August 21, 2022
For millennia, herbs and spices have been used not only for culinary but for medical purposes as well. Spices have been known to prevent both acute and chronic illnesses in addition to improving the color, aroma, and flavor of various foods and beverages.
More and more individuals are thinking about using spices and herbs as medicines, treatments, and remedies, particularly for a variety of chronic ailments. There is now plenty of proof that spices and herbs have cognitive and mood-affecting properties in addition to antioxidant, anti-inflammatory, antitumorigenic, and cholesterol and glucose-lowering properties.
Through its bioactive components, such as alkaloids, tannins, sulfur-containing compounds, phenolic diterpenes, and vitamins, especially flavonoids and polyphenols, research over the past ten years has revealed a wide variety of health benefits of this spice.
Due to their high phenolic component content, spices and herbs including cinnamon, clove, rosemary, sage, and oregano make great sources of antioxidants. It has been observed that regularly eating spicy meals decreased the risk of death from cancer, ischemic heart disease, and respiratory illnesses.
What is Cinnamon?
The bark of numerous species of the evergreen trees in the laurel family's Cinnamomum genus is the source of cinnamon, an ancient spice. Although cinnamon is grown all throughout Asia, Europe, and North America, its native countries are Sri Lanka and China, where it is the most widely consumed variety.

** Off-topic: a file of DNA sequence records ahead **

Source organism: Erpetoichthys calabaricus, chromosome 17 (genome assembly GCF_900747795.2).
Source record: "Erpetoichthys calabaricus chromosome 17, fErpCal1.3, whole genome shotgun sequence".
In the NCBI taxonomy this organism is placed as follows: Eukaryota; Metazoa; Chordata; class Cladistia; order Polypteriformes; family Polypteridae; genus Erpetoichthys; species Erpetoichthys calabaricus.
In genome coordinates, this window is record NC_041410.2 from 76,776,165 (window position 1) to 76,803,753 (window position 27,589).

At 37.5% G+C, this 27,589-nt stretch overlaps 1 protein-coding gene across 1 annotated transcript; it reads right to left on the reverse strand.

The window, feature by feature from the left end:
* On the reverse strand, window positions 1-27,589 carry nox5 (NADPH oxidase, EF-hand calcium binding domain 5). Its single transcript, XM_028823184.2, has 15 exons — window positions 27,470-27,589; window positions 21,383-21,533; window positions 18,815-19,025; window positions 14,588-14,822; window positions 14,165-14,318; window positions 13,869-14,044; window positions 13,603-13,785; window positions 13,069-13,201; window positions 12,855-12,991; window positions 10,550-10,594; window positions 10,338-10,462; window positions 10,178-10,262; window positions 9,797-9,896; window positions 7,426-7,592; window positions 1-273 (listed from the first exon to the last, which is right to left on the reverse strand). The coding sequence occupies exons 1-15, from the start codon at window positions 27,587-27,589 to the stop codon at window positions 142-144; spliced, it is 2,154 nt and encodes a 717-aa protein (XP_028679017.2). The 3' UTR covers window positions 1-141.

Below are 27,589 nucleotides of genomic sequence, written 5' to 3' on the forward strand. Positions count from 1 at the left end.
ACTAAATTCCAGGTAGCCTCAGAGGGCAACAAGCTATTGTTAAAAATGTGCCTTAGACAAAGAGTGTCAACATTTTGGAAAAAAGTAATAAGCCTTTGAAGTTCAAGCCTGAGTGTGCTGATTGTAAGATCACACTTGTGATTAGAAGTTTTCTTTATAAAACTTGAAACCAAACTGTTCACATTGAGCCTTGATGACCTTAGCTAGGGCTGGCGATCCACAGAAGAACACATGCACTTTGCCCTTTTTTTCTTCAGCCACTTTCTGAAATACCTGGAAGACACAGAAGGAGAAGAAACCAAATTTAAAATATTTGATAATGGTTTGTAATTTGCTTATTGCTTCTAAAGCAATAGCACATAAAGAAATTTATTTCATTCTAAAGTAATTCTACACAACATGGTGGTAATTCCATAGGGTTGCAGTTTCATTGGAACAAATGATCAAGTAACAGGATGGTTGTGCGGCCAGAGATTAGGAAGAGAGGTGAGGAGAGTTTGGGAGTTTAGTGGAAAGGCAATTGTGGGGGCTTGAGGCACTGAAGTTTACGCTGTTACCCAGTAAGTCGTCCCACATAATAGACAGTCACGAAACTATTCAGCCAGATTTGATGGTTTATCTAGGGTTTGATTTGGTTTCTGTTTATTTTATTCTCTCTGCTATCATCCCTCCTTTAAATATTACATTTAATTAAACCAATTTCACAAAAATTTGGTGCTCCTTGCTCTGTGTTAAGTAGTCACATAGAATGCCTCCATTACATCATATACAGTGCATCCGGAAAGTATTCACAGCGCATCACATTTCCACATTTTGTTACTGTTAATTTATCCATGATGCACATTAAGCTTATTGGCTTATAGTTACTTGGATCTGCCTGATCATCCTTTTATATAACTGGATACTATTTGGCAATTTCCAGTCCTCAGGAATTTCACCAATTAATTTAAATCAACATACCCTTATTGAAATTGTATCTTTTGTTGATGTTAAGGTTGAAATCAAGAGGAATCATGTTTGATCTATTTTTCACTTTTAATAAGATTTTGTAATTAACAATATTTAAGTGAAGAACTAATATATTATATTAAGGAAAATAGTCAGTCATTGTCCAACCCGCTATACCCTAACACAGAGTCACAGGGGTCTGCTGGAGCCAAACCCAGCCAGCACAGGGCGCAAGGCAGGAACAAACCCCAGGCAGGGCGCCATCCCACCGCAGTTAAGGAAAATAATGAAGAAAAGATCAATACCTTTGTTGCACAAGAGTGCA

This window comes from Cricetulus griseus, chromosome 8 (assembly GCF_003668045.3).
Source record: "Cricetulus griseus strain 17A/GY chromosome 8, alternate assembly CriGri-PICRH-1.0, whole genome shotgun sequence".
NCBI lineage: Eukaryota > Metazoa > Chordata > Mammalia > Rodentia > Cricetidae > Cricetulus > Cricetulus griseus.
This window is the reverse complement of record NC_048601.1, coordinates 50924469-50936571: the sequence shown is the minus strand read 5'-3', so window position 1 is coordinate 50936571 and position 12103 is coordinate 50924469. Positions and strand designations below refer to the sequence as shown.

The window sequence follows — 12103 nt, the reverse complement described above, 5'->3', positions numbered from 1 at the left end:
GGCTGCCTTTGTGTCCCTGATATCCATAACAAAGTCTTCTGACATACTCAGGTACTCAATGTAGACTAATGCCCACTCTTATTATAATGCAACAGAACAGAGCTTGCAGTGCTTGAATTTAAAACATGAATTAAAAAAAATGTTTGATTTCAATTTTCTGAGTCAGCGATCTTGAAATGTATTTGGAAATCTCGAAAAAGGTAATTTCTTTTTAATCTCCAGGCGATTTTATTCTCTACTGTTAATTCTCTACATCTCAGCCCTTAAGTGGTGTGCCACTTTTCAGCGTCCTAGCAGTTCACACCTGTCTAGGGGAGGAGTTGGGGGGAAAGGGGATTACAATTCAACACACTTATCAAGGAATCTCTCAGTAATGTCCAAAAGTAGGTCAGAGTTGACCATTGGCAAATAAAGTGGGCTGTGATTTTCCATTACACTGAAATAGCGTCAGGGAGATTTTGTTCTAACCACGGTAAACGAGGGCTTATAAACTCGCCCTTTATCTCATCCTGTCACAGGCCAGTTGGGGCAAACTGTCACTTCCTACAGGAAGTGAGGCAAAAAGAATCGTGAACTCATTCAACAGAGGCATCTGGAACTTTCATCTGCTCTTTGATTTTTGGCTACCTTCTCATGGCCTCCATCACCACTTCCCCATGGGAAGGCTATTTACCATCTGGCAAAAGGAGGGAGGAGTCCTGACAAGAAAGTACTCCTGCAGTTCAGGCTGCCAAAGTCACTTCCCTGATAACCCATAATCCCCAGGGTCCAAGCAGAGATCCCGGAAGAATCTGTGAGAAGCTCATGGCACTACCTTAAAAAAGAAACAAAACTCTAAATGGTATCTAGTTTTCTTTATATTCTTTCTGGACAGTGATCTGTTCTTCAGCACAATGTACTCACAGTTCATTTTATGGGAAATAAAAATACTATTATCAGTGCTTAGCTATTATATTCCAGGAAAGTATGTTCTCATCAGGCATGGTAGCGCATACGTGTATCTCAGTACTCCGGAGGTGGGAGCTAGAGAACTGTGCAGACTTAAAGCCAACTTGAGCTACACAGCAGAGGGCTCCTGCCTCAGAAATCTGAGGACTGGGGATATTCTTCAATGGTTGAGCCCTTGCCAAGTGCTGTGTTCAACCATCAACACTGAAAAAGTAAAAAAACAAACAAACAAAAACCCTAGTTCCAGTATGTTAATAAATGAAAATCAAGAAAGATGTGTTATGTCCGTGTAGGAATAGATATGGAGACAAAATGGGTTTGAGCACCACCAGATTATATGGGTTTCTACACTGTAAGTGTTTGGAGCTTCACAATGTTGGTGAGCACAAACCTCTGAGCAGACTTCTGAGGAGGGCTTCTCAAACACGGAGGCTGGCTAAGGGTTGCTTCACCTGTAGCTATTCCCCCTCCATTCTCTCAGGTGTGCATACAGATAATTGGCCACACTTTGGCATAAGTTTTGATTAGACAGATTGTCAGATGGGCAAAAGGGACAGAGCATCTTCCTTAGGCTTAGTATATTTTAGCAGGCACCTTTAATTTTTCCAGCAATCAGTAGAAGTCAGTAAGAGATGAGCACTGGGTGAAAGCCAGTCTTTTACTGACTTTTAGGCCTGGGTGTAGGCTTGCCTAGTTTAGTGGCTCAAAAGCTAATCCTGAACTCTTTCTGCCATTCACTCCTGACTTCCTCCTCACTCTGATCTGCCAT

It is quite light in color when harvested, and as it dries, it turns dark brown. After that, it is powdered. The numerous cinnamon species come from distinct cinnamon trees, all of which belong to the Cinnamomum genus.
Types of Cinnamon
There are four main types of Cinnamon which are cultivated. These include:
1. Cinnamomum Verum (Ceylon Cinnamon)
This cultivar, which is native to Sri Lanka and Southern India and is also termed real cinnamon or mild cinnamon, is also commonly grown in Mexico and East Africa. Because of its delicate texture, it is also occasionally referred to as soft cinnamon.
2.Cinnamomum Cassia (Saigon Cinnamon)
Saigon cinnamon is the most common name for this on grocery shelves. It is Southeast Asian in origin. It's not overly hot and is fairly sweet.
3. Cinnamomum Burmannii (Korintje Cinnamon)
This cinnamon, also known as Korintje cinnamon, is often milder. It is widely used in America and makes up over 70% of the country's imports of cinnamon.
4. Cinnamomum Loureiroi (Royal Cinnamon)
This cinnamon, sometimes known as Royal cinnamon, is more difficult to locate on the shelves of supermarket stores, but spice vendors frequently sell it. Most of it is produced in central Vietnam.
The history and the earliest use of Cinnamon
One of the earliest spices to be traded is thought to have been cinnamon in the ancient world. This spice is mentioned frequently in the Bible and is known by its Hebrew name, kannamon, in the books of Psalms, Proverbs, Ezekiel, and Revelations. This term is specifically used numerous times in the Hebrew scriptures.
At this time, ivory and gold were both regarded as being worth equal to cinnamon. It was thought to be an acceptable present for gods and monarchs. Cinnamon was a prestige symbol in wealthy European cuisine during the middle ages.
Ancient people valued cinnamon's sweet, astringent, and sensual aroma just as highly as its flavor. The deceased were embalmed with cinnamon and myrrh by the ancient Egyptians, and it was burned on funeral pyres by the Romans. The Bible mentions it as a component in the creation of holy anointing oil, and ancient Hebrews utilized it in religious rituals.
Cinnamon was utilized by doctors in the medieval ages to help treat cold and throat conditions like coughing, hoarseness, and sore throats.
A cinnamon “route” from Indonesia to East Africa was used to transport the same, which local traders subsequently brought north to the Roman market.